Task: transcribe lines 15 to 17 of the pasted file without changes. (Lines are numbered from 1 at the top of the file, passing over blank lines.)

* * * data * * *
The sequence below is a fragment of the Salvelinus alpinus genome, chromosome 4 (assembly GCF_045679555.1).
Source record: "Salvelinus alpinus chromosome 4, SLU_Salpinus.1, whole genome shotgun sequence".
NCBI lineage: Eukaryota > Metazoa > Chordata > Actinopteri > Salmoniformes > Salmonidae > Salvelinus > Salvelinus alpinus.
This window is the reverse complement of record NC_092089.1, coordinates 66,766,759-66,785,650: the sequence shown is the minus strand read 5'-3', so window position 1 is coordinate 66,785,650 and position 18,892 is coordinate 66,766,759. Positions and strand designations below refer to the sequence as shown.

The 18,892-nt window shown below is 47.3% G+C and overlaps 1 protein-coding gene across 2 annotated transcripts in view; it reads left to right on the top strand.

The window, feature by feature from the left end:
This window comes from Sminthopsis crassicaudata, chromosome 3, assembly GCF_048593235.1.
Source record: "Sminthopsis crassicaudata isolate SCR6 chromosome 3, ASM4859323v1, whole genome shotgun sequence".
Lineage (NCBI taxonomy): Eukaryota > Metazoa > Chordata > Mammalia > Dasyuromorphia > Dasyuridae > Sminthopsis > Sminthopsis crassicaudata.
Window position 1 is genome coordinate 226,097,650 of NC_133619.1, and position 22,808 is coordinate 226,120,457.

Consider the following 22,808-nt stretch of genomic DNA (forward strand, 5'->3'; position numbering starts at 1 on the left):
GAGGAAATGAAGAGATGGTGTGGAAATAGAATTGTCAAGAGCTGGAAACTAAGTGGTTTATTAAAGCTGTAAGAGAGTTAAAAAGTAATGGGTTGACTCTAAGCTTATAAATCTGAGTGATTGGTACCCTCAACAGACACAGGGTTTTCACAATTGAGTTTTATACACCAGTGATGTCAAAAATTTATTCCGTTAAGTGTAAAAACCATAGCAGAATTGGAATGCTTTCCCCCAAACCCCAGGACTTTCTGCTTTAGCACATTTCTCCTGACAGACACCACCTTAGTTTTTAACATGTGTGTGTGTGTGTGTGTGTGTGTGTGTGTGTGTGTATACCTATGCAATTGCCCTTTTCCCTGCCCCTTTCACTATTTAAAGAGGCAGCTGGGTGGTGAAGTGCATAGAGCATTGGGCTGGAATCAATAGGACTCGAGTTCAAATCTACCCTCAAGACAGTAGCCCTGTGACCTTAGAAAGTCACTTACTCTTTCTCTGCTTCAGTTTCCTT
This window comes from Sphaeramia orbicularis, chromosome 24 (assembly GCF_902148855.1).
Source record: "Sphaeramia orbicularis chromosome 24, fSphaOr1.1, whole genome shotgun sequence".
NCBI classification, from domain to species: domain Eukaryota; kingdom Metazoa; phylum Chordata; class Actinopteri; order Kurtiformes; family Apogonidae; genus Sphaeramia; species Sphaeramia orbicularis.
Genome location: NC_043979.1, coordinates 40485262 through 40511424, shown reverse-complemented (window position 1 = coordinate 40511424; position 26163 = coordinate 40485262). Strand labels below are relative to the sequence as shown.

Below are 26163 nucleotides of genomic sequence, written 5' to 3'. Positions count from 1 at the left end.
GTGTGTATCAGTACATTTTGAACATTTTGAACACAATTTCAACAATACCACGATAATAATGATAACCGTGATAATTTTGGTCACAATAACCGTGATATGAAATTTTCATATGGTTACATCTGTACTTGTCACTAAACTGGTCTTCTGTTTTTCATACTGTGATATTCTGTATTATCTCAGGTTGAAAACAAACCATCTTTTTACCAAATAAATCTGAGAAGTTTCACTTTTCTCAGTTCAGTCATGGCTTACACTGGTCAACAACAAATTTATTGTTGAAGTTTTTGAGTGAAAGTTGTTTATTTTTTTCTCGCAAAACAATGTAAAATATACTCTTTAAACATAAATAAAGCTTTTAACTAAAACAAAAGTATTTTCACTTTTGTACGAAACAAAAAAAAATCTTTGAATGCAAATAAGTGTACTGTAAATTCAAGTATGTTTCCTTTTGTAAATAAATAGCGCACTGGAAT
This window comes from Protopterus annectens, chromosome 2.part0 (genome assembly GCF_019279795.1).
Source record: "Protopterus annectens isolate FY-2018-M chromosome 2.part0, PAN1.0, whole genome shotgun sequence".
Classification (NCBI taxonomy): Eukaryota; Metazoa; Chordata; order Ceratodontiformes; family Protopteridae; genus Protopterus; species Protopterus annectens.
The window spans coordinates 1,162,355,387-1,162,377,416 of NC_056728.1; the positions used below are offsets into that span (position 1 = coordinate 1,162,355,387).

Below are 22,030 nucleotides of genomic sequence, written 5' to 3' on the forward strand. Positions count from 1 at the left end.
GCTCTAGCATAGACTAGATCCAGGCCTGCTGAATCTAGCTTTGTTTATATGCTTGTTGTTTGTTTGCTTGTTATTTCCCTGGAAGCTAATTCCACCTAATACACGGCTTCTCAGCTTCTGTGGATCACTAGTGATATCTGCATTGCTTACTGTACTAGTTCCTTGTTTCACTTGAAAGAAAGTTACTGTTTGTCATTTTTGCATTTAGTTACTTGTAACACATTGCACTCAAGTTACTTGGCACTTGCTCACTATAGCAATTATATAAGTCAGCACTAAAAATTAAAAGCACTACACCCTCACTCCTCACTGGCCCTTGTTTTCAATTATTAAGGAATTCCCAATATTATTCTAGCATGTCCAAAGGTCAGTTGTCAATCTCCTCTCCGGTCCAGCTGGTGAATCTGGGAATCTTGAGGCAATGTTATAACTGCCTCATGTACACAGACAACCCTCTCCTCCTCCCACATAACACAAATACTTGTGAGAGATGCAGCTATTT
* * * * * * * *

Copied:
NCBI classification, from domain to species: domain Eukaryota; kingdom Metazoa; phylum Chordata; class Actinopteri; order Kurtiformes; family Apogonidae; genus Sphaeramia; species Sphaeramia orbicularis.
Genome location: NC_043979.1, coordinates 40485262 through 40511424, shown reverse-complemented (window position 1 = coordinate 40511424; position 26163 = coordinate 40485262). Strand labels below are relative to the sequence as shown.

Below are 26163 nucleotides of genomic sequence, written 5' to 3'. Positions count from 1 at the left end.